5.2. Data Sources and Analysis

5.2.1. Water

All of the contaminant data (from water samples) used in this report were from the Florida DEP STOrage and RETrieval (STORET) database through June 2017, and data were retrieved from the EPA Water Information Network (WIN) data base from July 2017 to the present. STORET and WIN are computerized environmental data systems containing water quality, biological, and physical data.

Advances in analytical technology during the last 20 years have dramatically reduced the concentration at which some chemicals can be detected. This can skew interpretations of temporal trends, which we attempted to avoid by the following actions. Negative values were removed, and values designated as present below the quantitation limit (QL) were replaced with the average of the method detection limit (MDL) and practical quantitation limit (PQL). For “non-detect” values, half the MDL was used; and, for values designated as “zero” the MDL was used. Data designated with a matrix of “ground water”, “surface water sediment,” “stormwater,” “sediment”, or “unknown” were removed. Records with no analytical procedure listed were also removed. Using MDLs reduces the possibility of erroneously concluding there is an increasing trend because of differences in analytical detection limits.

Data are presented in box and whisker plots, which consist of a five-number summary including: a minimum value; value at the first quartile; the median value; the value at the third quartile; and the maximum value. The size of the box is a measure of the spread of the data with the minimum and maximum values indicated by the whiskers. The median value is the value of the data that splits the data in half and is indicated by the horizontal blue line in the center of the boxes. Data are also presented as yearly mean ± standard deviation and compared to the designated reference values.  Graphs are presented for the entire LSJR (including tributaries), the freshwater and saltwater portions of LSJR mainstem, as well as for the tributaries in some cases.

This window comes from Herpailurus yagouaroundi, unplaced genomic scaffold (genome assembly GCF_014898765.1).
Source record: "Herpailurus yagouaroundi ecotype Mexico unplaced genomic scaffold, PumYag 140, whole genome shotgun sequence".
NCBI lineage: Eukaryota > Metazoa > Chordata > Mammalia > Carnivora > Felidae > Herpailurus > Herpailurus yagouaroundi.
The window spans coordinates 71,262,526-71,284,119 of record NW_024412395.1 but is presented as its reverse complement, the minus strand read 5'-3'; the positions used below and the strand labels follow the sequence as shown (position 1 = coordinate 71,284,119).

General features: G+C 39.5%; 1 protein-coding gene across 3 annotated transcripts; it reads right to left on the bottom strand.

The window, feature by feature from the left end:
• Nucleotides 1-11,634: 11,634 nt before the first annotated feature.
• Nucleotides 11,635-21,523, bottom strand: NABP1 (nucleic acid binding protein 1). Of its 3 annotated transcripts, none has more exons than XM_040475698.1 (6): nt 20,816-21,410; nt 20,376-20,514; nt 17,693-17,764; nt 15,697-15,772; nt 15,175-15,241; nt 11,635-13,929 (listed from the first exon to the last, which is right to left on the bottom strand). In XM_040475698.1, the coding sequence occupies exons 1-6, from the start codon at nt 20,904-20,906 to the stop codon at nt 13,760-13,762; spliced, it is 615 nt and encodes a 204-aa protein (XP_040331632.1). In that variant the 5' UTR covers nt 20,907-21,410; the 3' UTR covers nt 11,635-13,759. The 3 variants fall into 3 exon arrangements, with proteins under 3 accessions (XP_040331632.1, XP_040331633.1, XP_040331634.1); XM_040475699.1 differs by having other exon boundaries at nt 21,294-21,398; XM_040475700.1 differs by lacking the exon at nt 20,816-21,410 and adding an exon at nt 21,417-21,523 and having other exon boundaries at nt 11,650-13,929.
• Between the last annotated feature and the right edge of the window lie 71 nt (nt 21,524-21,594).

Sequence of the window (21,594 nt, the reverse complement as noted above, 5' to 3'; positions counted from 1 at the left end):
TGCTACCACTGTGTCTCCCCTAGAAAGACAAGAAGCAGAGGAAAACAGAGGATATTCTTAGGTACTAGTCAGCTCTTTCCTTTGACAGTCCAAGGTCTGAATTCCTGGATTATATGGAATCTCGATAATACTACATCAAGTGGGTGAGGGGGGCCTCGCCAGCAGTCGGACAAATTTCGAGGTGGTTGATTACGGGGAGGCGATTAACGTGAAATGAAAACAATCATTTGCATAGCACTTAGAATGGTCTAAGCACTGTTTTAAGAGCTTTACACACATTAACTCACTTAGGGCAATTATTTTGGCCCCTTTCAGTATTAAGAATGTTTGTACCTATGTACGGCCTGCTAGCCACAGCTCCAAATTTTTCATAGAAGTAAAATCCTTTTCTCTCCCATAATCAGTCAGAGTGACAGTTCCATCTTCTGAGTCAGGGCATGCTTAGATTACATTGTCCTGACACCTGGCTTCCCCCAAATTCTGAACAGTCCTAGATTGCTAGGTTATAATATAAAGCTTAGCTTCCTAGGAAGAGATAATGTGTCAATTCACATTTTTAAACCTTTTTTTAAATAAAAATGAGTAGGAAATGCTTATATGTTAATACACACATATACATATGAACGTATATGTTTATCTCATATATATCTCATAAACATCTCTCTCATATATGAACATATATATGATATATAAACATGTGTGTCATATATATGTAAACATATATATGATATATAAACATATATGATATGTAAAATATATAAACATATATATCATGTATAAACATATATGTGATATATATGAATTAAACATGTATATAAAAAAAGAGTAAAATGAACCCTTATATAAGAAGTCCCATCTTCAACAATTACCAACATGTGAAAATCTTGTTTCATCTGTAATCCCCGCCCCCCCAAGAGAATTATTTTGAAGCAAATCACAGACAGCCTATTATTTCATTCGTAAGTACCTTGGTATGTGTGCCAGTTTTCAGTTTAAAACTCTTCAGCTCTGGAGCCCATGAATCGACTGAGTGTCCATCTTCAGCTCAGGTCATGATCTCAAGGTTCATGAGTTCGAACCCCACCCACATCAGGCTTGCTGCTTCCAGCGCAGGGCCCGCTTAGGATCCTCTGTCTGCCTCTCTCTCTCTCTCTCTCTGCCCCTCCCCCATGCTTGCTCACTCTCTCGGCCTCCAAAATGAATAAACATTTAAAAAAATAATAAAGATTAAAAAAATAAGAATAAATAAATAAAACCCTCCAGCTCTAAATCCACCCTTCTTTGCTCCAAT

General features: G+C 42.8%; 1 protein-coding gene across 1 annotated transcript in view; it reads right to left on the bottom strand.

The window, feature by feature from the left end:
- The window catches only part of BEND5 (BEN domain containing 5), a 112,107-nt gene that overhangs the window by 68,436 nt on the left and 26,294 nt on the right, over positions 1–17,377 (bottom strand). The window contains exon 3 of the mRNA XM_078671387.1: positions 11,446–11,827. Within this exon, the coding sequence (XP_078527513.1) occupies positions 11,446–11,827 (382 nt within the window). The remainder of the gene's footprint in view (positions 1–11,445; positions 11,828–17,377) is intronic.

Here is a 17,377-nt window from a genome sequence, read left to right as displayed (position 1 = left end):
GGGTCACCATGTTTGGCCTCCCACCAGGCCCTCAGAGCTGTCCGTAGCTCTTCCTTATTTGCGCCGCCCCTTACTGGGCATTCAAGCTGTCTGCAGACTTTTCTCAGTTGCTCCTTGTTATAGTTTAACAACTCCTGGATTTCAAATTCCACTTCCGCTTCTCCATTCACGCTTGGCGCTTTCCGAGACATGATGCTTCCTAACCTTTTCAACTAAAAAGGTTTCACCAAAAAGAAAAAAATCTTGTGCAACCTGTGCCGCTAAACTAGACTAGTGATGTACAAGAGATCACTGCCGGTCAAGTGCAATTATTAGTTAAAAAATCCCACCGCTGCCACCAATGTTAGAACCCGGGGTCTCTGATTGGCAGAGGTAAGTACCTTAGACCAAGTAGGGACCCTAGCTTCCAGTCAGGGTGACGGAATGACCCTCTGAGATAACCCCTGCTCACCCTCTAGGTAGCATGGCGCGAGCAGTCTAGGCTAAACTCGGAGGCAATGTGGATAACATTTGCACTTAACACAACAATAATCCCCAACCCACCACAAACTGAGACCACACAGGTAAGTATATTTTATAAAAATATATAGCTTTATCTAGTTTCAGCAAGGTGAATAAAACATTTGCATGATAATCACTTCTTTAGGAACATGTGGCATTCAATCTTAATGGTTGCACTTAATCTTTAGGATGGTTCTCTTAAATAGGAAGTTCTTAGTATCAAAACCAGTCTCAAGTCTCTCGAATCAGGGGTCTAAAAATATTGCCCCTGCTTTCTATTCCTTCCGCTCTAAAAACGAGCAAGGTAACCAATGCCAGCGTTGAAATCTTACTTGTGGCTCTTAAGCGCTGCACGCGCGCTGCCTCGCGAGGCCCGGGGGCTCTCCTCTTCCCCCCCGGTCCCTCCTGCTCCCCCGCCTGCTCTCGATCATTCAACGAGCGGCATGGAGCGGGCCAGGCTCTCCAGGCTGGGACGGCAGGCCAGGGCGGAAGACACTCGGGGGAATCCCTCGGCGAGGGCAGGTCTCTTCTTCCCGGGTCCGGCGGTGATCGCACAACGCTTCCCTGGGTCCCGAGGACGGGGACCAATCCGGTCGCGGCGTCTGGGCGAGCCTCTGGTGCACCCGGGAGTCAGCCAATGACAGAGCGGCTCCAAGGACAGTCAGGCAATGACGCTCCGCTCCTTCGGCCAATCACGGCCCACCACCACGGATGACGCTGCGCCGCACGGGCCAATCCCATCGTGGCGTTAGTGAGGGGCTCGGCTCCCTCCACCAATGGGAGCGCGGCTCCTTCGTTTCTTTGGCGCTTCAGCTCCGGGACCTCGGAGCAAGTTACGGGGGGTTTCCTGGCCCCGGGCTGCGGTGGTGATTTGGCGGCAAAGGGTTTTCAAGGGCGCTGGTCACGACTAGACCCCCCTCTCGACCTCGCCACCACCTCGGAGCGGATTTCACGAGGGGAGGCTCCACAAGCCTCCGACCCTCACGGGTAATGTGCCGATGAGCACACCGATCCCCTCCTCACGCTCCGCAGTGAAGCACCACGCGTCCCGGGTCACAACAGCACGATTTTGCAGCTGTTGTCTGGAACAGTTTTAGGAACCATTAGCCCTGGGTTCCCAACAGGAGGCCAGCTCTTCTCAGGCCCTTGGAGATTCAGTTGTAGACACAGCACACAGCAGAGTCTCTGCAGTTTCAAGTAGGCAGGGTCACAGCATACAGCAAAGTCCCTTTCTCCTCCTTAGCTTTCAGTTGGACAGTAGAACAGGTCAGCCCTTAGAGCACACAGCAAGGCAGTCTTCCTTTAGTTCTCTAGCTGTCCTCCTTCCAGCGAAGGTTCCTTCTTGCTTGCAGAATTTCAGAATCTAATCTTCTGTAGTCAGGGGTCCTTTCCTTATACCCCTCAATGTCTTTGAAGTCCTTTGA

5.2.2. Sediment

The data (from sediment samples) used in this report came from WIN (2017-present) and STORET (managed by the EPA and FDEP; SLES 1988), designated with a matrix of  “surface water sediment,” or “sediment”. Data were also obtained from several major studies carried out on the Lower St. Johns River from 1983 to 2007. The studies were conducted by the SJRWMD (Delfino et al. 1992: Delfino et al. 1991; Durell et al. 2004; Higman et al. 2013) and the Florida Department of Environmental Protection (Delfino et al. 1991; Pierce et al. 1988). Data were used from the National Oceanographic and Atmospheric Administration’s National Status and Trends Mussel Watch program (NOAA 2007b) and Benthic Surveillance Watch (NOAA 2007a) program.  Cooksey and Hyland 2007b) and Dames and Moore 1983) also generated data that were analyzed in this report. Data from an extensive set of studies conducted by the SJRWMD, which provided a long-term sediment quality assessment of the LSJR, were also included (Durell et al. 2004; Durell et al. 1997; Higman et al. 2013).